So £165 needed now... and just over a week to go....

Almost funded

Sunday, 30 October 2016

I'm now 95% funded - huge thanks to everyone who has pledged and got me so close to the finish line. I need only £169 to get there now...

 

 

 

 

Winifred speaks

Monday, 26 September 2016

Fantastic performance from Eva Feiler (The Merchant of Venice, Othello, RSC) - thank you Eva.

The coming of nanobots

Thursday, 15 September 2016

I first read about nanobots in New Scientist, which is also where I discovered how close we are to creating convincing synthetic humans. And sitting with my mother, feeding her mushy food with a spoon, in the care home where she ended her days, I wondered if these inventions would arrive in time to help her. And if they did, what would happen. What would it be like if she were restored to health?

Thank you

Wednesday, 14 September 2016

Thank you to all of you who've pledged. I'm nearly 20% of the way there now, with another two months to go. If you know anyone who might like to help, please give them a nudge.

I've been planning a short film to help publicise the book, and with luck I'll shoot it on Tuesday. The actress who will play the part of Winifred unfortunately had an accident and burnt herself so it's taken a little longer…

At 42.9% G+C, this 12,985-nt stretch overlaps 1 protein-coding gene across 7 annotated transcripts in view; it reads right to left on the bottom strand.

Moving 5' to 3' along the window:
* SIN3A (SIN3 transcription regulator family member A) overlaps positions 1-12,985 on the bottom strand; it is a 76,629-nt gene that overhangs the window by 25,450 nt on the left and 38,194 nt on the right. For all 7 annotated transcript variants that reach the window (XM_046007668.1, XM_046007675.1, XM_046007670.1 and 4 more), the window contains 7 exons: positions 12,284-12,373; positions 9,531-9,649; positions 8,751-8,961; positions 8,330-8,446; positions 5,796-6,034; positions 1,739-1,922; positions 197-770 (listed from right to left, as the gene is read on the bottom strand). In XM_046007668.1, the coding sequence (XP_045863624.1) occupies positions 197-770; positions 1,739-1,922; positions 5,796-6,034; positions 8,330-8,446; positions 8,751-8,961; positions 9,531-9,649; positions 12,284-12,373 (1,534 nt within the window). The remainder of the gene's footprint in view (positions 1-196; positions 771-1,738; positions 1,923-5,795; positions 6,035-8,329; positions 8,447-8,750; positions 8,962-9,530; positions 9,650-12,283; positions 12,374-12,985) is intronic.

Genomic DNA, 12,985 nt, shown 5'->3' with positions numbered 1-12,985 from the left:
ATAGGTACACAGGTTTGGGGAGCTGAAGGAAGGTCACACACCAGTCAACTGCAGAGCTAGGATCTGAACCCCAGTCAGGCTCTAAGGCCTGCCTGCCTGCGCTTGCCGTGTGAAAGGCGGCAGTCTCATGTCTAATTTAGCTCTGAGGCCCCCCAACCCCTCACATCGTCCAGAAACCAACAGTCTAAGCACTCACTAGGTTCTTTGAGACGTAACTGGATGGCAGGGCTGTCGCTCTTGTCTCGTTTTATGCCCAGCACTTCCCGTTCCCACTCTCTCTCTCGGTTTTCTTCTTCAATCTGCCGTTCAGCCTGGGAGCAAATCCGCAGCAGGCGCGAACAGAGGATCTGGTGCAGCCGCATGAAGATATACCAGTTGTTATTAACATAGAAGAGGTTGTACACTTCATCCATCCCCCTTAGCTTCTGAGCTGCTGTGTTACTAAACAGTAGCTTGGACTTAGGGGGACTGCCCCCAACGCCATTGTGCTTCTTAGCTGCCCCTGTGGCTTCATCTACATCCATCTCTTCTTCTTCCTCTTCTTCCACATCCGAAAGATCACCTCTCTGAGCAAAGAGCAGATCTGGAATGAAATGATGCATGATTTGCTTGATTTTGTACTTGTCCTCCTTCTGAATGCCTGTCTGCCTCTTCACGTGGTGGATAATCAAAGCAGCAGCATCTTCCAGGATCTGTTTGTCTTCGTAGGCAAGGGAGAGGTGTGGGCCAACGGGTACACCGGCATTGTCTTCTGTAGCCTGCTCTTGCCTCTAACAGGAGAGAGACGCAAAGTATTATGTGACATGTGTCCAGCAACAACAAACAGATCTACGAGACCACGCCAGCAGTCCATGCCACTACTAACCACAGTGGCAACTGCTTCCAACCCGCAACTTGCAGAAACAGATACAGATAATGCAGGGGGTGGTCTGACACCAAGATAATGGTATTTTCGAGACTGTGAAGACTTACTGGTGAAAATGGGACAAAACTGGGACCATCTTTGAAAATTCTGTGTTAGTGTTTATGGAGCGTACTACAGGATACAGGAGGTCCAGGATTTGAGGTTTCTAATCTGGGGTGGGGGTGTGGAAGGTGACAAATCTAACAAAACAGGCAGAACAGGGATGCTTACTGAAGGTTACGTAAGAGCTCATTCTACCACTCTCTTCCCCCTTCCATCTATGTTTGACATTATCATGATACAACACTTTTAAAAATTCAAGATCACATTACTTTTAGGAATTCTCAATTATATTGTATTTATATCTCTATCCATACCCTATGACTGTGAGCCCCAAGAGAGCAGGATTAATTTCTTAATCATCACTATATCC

Lee Redfern
Lee Redfern asked:

Hi Paul, I hope you are well.

Thank you for submitting your project. I look forward to reading it with interest.

I have a question regarding the videos. Have you recorded more extracts with the same actress or was it just the two? She gives a very subtle understated performance. Also, how did you choose which extracts for her to read?

Thanks again

Paul Kitcatt
Paul Kitcatt replied:

Hi Lee

She's very good, I agree. I only recorded what you see here - I have about four takes, but all of the same script.

I wrote the script for her, using things her character says and thinks in the book itself. So it's not an extract, but a performance of the role.

Thank you for asking, and I hope you enjoy the book. It's well on it's way to publication now - possibly in May.

Best wishes

Paul

Samantha Smith
Samantha Smith asked:

Hi Paul,
I enjoyed the short extract. How did you decide on the internal voice for the android?
Regards Samantha

Paul Kitcatt
Paul Kitcatt replied:

Hi Samantha
Thank you - I'm glad you liked it.